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While studying the phasor diagrams of Amplitude modulation and Frequency modulation, I am stuck at a problem involving the phasor diagram of an angle modulated signal whose equation is given by $$s(t) = A_c \cos(2\pi f_ct)-\alpha A \sin(2\pi (f_c+f_m)t)-\alpha A \sin(2\pi (f_c-f_m)t)$$ I have studied the procedure of how we write the signal as a real part of complex phasors and then plot the phasor by taking the carrier frequency as a reference but am unable to proceed.

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  • $\begingroup$ Hint: you have a carrier and two symmetrical side bands. Does that spectrum remind you of anything? $\endgroup$
    – Hilmar
    Nov 6 '21 at 12:10
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The phasor diagram is a notion adapted from AC circuit analysis methods in which each sinusoid (at a fixed frequency) is represented as a rotating vector (rotating counterclockwise at the fixed frequency) but is shown on paper as a nonmoving vector (usually as a straight line with arrowhead) corresponding to the position of the vector at time $t=0$. (The whole diagram on the piece of paper as well as the observer_ is assumed to be rotating at the fixed frequency and so, as Albert Einstein observed, the phasor in the phasor diagram on the piece of paper appears to be in a fixed position as far as the observer is concerned). Thus, the phasor for $\cos(2\pi f_c t)$ is an arrow along the $x$ axis while the phasor for $-\sin(2\pi f_c t)$ (note the $-$ sign) is an arrow along the $y$ axis. Now that you have multiple frequencies involved, your phasor diagram should look something like a long right arrow with two uparrows at the arrowhead, something like $${\Large\longrightarrow\!\!}^{\large\textstyle\uparrow}$$ You also need to indicate that there are two phasors rotating in opposite directions (at relative frequencies $\pm f_m$) on that vertical phasor.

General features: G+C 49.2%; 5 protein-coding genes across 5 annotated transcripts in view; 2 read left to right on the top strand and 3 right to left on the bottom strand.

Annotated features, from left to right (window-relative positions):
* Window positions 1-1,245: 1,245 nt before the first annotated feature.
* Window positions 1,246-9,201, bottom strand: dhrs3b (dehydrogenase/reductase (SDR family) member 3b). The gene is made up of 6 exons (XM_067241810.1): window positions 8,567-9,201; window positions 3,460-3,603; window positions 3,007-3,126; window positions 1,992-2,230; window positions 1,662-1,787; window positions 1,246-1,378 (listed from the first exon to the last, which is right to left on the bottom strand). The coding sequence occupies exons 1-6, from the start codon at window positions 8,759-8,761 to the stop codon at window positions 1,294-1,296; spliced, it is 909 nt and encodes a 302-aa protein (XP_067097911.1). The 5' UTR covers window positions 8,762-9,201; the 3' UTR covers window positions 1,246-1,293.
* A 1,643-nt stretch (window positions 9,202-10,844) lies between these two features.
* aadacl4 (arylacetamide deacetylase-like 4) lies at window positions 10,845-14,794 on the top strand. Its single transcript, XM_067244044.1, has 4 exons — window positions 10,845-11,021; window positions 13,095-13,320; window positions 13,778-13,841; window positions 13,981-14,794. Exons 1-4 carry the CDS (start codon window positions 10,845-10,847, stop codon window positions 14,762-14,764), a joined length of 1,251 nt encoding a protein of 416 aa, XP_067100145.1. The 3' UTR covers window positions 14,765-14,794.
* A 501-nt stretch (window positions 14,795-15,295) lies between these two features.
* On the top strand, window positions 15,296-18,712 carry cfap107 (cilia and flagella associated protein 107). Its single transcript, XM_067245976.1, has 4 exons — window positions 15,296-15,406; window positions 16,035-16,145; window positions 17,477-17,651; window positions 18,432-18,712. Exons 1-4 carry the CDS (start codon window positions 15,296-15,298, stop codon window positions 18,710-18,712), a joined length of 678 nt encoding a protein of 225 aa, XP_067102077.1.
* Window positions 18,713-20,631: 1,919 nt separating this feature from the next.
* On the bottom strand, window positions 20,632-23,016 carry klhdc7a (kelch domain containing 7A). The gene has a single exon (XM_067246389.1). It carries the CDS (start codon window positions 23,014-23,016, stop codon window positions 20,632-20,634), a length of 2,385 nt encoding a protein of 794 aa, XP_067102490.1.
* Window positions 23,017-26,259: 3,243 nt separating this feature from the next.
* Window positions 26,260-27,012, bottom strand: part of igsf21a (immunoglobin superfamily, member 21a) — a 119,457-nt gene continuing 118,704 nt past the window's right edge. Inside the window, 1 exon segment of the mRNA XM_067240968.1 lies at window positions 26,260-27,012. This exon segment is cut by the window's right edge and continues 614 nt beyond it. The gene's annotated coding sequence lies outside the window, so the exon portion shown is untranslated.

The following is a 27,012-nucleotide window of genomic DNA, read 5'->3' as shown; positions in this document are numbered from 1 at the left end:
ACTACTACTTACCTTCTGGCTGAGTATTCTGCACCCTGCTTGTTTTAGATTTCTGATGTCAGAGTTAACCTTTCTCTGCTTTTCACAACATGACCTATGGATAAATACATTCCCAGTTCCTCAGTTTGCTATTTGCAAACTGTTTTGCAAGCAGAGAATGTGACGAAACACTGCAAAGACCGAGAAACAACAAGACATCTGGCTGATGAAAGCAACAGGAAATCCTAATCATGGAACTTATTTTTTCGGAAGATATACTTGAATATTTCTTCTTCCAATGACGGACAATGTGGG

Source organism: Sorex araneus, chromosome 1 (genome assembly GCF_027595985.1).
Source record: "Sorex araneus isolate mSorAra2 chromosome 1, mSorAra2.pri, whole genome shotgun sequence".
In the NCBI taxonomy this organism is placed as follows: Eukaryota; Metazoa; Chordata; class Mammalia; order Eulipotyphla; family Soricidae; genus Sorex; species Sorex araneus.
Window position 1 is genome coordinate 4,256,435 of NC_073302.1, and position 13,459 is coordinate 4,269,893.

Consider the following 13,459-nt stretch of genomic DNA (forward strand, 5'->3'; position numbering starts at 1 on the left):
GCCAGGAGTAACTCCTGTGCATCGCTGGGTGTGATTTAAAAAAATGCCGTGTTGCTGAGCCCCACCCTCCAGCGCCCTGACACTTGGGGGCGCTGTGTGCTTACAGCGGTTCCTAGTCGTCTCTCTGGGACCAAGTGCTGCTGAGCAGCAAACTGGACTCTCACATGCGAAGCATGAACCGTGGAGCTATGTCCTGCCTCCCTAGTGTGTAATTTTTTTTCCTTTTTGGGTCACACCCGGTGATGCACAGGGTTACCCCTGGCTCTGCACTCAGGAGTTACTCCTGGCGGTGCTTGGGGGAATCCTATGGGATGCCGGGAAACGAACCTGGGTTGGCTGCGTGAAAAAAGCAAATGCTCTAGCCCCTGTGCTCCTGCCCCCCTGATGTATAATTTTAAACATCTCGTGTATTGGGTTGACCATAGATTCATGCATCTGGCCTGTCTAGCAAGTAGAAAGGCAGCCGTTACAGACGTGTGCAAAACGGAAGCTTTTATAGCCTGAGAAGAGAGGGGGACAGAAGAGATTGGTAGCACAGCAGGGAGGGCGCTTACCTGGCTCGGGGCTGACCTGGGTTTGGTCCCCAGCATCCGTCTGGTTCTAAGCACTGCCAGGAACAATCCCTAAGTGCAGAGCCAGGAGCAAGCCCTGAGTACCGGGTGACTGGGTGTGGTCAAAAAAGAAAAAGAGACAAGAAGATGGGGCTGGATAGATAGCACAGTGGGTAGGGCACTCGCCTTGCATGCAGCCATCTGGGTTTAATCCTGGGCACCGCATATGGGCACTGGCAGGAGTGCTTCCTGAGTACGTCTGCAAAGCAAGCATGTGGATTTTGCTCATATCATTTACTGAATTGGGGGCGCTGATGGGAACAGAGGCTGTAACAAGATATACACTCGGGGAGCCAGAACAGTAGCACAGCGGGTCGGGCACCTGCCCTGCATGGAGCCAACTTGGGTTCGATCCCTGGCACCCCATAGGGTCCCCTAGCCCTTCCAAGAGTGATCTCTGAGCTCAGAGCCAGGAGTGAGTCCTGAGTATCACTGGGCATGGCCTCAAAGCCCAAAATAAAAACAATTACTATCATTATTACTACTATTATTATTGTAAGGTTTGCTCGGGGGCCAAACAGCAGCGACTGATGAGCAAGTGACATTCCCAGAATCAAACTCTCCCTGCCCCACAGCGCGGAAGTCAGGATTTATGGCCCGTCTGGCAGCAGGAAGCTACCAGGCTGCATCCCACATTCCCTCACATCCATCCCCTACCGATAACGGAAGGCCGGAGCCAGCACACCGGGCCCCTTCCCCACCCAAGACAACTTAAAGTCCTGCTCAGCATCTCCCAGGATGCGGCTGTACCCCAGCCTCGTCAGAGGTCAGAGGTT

If the modulating signal had been $\sin(2\pi f_mt + \theta)$, the AM signal would have worked out to be $$A_c \cos(2\pi f_ct)-\alpha A \sin(2\pi (f_c+f_m)t+\theta)-\alpha A \sin(2\pi (f_c-f_m)t-\theta)$$ and those two vertical phasors would have separated into two different (non-vertical) phasors and been easier to see, but not as easy to render in MathJax and so I won't attempt to include a diagram.

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